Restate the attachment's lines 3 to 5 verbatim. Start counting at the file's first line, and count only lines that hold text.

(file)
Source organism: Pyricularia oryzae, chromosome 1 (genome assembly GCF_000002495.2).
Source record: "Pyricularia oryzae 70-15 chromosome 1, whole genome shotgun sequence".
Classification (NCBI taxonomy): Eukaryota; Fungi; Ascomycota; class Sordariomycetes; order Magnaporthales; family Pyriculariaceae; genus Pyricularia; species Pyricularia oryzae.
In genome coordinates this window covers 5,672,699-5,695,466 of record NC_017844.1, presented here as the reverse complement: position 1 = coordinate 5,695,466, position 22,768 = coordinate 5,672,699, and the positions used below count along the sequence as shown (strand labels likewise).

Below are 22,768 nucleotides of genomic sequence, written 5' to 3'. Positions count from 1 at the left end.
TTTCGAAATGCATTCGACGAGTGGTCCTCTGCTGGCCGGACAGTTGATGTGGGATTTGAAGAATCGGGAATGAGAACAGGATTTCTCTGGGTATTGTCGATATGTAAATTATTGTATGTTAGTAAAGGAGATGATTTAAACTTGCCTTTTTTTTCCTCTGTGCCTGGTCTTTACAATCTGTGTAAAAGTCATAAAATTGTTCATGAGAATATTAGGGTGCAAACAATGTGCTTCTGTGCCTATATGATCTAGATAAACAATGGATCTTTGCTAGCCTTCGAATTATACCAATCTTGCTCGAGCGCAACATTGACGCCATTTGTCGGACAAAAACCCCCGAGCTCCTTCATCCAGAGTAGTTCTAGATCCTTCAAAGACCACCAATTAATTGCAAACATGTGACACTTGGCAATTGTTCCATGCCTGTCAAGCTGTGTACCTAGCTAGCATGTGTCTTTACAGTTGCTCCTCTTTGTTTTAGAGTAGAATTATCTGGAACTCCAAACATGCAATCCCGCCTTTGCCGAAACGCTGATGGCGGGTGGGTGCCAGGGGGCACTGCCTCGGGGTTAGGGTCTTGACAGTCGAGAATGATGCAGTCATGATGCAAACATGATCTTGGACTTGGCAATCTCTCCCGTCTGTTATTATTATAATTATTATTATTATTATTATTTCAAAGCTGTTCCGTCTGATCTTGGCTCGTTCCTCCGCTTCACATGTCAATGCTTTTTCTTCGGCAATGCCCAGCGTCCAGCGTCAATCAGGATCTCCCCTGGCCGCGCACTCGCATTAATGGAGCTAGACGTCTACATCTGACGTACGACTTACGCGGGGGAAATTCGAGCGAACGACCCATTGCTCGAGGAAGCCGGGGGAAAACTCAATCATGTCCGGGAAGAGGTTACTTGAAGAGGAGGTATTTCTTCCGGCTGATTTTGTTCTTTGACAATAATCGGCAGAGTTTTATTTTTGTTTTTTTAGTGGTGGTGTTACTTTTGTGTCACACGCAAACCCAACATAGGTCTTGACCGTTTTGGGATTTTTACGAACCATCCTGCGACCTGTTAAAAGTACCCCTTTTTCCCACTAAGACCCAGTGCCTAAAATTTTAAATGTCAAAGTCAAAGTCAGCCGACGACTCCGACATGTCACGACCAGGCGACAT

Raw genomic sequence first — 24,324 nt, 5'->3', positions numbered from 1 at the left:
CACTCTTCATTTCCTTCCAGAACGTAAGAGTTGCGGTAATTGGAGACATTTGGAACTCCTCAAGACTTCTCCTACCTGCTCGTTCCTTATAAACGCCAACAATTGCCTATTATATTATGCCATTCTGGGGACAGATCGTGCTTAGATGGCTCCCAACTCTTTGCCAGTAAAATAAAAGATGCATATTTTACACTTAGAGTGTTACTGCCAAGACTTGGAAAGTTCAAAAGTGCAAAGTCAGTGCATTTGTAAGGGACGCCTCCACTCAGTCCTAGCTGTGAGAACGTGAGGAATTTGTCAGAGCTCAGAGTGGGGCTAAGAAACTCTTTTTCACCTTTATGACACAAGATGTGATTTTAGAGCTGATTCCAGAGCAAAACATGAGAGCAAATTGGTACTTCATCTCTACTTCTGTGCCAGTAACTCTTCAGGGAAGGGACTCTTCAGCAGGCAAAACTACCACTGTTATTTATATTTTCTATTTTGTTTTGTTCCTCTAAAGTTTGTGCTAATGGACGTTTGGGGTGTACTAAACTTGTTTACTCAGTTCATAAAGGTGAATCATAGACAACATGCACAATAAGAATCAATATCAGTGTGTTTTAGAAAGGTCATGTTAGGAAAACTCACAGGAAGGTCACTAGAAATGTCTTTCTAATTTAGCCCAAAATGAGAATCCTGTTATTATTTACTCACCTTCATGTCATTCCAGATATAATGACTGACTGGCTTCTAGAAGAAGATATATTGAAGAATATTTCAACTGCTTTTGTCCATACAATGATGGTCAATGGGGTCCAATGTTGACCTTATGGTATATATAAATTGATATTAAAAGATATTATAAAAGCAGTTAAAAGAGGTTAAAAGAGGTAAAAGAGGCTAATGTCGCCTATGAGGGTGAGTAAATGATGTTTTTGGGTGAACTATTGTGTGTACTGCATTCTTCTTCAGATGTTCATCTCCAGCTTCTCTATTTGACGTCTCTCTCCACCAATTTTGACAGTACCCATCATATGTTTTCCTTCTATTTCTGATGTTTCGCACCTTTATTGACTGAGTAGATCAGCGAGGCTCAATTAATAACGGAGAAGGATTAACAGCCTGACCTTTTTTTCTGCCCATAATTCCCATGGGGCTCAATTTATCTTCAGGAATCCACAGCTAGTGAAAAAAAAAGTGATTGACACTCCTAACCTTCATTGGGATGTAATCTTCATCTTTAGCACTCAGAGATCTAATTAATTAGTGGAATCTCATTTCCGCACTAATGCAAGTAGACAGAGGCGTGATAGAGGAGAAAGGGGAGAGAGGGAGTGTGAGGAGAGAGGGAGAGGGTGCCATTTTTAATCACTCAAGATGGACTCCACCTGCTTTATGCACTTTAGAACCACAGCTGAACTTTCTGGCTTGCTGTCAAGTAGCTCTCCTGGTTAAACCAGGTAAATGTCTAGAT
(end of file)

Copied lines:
Classification (NCBI taxonomy): Eukaryota; Fungi; Ascomycota; class Sordariomycetes; order Magnaporthales; family Pyriculariaceae; genus Pyricularia; species Pyricularia oryzae.
In genome coordinates this window covers 5,672,699-5,695,466 of record NC_017844.1, presented here as the reverse complement: position 1 = coordinate 5,695,466, position 22,768 = coordinate 5,672,699, and the positions used below count along the sequence as shown (strand labels likewise).

Below are 22,768 nucleotides of genomic sequence, written 5' to 3'. Positions count from 1 at the left end.